Seventeen patients with partial epilepsy had electroencephalographic (EEG) monitoring concurrent with cerebral positron emission computed tomography (PECT) after 18F-fluorodeoxyglucose (18FDG) and 13N-ammonia (13NH3) were given intravenously as indicators of local cerebral glucose utilization (LCMRglc) and relative perfusion, respectively. In 12 of 15 patients who had unilateral or focal electrical abnormalities, interictal 18FDG scan patterns clearly showed localized regions of decreased (14 to 58%) LCMRglc that correlated anatomically with the eventual EEG localization. These hypometabolic zones appeared normal on x-ray computed tomography in all but 3 patients and were unchanged on 18FDG scans repeated on different days. In 5 of 6 patients who underwent anterior temporal lobectomy the interictal 18FDG scan correctly detected the pathologically confirmed lesion as a hypometabolic zone, and removal of the lesion site resulted in marked clinical improvement. In contrast, the ictal 18FDG scan patterns clearly showed foci of increased (82 to 130%) LCMRglc that correlated temporally and anatomically with ictal EEG spike foci and were within the zones of interictal hypometabolism (three studies in 2 patients). 13NH3 distributions paralleled 18FDG increases and decreases in abnormal zones, but 13NH3 differences were of lesser magnitude. When the relationship of 13NH3 uptake to local blood flow found in dog brain was applied as a correction to the patients' 13NH3 scan data, local alterations in perfusion and glucose utilization were usually matched in both the interictal and the ictal state.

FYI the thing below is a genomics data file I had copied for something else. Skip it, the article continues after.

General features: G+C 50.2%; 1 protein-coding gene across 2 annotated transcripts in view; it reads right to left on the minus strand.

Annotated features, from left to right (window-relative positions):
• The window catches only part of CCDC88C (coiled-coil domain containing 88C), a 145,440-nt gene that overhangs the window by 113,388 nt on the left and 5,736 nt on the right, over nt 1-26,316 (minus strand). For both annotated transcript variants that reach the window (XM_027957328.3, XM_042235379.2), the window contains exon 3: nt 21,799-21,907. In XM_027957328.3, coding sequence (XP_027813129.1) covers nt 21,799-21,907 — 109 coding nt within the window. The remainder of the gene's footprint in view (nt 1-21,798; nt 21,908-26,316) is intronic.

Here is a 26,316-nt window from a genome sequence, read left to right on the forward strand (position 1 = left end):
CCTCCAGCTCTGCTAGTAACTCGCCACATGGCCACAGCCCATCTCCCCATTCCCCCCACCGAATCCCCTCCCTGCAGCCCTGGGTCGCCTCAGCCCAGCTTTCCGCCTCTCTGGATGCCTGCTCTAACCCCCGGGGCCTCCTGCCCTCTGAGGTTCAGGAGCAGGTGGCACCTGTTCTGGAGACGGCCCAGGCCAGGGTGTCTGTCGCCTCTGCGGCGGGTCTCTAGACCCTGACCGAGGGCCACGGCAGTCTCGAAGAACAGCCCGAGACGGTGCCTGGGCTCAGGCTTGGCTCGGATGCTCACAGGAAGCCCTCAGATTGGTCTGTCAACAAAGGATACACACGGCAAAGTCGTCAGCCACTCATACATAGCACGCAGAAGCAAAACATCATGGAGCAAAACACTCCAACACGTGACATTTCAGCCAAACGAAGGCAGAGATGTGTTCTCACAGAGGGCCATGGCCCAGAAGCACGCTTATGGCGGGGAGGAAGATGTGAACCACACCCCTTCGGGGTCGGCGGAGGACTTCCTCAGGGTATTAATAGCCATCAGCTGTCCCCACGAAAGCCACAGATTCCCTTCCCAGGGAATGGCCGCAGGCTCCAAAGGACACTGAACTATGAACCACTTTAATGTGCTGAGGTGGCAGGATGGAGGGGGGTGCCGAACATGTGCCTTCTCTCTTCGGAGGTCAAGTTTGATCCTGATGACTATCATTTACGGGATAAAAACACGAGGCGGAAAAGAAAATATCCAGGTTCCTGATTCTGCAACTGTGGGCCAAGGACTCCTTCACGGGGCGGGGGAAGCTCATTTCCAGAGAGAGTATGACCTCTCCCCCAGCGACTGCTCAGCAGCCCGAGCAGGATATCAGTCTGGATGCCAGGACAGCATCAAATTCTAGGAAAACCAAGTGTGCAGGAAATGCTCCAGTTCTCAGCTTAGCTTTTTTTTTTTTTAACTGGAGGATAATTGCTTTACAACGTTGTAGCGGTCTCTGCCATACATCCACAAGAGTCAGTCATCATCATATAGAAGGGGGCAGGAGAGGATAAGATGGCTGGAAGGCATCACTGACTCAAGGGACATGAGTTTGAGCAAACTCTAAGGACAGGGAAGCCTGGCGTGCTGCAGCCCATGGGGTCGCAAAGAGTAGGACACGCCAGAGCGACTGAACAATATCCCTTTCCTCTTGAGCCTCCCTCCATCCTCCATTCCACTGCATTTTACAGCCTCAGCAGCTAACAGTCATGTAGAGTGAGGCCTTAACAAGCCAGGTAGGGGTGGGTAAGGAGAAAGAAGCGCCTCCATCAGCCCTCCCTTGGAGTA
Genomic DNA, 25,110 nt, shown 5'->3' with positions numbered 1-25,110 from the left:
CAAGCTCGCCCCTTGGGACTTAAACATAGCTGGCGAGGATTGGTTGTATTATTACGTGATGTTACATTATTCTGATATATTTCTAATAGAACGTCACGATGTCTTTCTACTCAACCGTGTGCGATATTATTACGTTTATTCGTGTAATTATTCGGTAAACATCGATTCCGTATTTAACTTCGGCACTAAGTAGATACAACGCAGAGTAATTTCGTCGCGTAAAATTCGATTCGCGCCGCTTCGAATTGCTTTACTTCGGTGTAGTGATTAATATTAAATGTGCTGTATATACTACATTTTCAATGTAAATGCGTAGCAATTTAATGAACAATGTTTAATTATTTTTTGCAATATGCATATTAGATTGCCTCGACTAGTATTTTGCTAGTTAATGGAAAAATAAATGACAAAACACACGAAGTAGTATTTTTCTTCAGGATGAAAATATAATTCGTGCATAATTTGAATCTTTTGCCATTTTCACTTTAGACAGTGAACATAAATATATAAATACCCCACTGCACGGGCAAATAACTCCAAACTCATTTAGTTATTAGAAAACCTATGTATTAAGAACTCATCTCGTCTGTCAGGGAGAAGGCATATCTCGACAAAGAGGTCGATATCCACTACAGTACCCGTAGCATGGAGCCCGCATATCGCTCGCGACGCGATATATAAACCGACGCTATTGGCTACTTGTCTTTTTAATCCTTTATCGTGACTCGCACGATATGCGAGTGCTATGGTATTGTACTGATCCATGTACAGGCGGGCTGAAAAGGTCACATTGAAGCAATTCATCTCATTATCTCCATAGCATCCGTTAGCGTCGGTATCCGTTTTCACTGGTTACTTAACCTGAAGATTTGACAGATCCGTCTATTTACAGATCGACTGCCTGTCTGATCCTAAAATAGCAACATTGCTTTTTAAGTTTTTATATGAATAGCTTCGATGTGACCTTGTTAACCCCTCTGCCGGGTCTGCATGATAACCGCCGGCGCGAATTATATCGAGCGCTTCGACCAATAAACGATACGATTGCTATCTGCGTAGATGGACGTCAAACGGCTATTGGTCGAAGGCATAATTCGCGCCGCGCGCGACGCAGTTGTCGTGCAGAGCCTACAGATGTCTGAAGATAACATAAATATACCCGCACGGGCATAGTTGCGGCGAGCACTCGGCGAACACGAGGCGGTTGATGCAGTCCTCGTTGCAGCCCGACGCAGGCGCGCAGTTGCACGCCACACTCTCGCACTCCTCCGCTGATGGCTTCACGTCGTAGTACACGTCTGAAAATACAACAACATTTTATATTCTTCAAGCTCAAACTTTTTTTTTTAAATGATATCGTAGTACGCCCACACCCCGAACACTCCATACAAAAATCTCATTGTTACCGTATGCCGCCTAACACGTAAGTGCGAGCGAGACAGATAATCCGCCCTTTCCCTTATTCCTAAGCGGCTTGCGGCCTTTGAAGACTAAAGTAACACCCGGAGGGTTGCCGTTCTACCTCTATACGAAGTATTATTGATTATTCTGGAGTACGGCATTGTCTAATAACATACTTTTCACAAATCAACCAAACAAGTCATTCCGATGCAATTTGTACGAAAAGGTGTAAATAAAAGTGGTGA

We conclude that the interictal 18FDG-PECT scan is useful in aiding localization of the dysfunctional cerebral zone most likely to be responsible for seizures in patients being considered for anterior temporal lobectomy. With further development, emission computed tomography may help in better categorizing the various forms of the disorder and in elucidating the basic mechanisms of epilepsy in humans.